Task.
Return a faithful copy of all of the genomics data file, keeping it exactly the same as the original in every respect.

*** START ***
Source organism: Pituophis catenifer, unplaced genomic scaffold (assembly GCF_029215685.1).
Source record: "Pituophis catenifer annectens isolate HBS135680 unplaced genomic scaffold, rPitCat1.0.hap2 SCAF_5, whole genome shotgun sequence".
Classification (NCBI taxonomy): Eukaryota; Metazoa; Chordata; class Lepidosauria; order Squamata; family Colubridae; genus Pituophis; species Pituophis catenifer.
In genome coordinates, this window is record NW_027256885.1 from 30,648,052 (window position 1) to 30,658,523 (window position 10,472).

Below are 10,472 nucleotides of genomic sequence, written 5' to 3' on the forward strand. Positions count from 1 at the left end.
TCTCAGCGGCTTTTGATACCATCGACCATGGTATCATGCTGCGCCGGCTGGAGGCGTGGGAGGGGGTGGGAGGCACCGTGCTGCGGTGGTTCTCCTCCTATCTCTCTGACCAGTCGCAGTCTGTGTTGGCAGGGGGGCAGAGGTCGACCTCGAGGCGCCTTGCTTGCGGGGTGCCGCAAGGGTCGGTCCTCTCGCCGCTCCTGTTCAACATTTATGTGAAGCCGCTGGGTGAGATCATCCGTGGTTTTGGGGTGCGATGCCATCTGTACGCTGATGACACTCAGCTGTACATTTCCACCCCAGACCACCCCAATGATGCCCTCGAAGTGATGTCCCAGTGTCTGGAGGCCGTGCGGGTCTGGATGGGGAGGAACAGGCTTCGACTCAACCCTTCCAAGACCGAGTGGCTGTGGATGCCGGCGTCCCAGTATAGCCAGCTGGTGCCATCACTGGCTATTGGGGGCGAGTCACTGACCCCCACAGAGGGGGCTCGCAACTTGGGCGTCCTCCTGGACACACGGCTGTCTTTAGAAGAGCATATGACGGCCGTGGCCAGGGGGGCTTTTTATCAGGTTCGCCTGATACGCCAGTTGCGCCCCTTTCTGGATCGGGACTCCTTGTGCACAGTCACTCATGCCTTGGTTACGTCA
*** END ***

Source organism: Pituophis catenifer, unplaced genomic scaffold (assembly GCF_029215685.1).
Source record: "Pituophis catenifer annectens isolate HBS135680 unplaced genomic scaffold, rPitCat1.0.hap2 SCAF_5, whole genome shotgun sequence".
Classification (NCBI taxonomy): Eukaryota; Metazoa; Chordata; class Lepidosauria; order Squamata; family Colubridae; genus Pituophis; species Pituophis catenifer.
In genome coordinates, this window is record NW_027256885.1 from 30,648,052 (window position 1) to 30,658,523 (window position 10,472).

Below are 10,472 nucleotides of genomic sequence, written 5' to 3' on the forward strand. Positions count from 1 at the left end.
TCTCAGCGGCTTTTGATACCATCGACCATGGTATCATGCTGCGCCGGCTGGAGGCGTGGGAGGGGGTGGGAGGCACCGTGCTGCGGTGGTTCTCCTCCTATCTCTCTGACCAGTCGCAGTCTGTGTTGGCAGGGGGGCAGAGGTCGACCTCGAGGCGCCTTGCTTGCGGGGTGCCGCAAGGGTCGGTCCTCTCGCCGCTCCTGTTCAACATTTATGTGAAGCCGCTGGGTGAGATCATCCGTGGTTTTGGGGTGCGATGCCATCTGTACGCTGATGACACTCAGCTGTACATTTCCACCCCAGACCACCCCAATGATGCCCTCGAAGTGATGTCCCAGTGTCTGGAGGCCGTGCGGGTCTGGATGGGGAGGAACAGGCTTCGACTCAACCCTTCCAAGACCGAGTGGCTGTGGATGCCGGCGTCCCAGTATAGCCAGCTGGTGCCATCACTGGCTATTGGGGGCGAGTCACTGACCCCCACAGAGGGGGCTCGCAACTTGGGCGTCCTCCTGGACACACGGCTGTCTTTAGAAGAGCATATGACGGCCGTGGCCAGGGGGGCTTTTTATCAGGTTCGCCTGATACGCCAGTTGCGCCCCTTTCTGGATCGGGACTCCTTGTGCACAGTCACTCATGCCTTGGTTACGTCA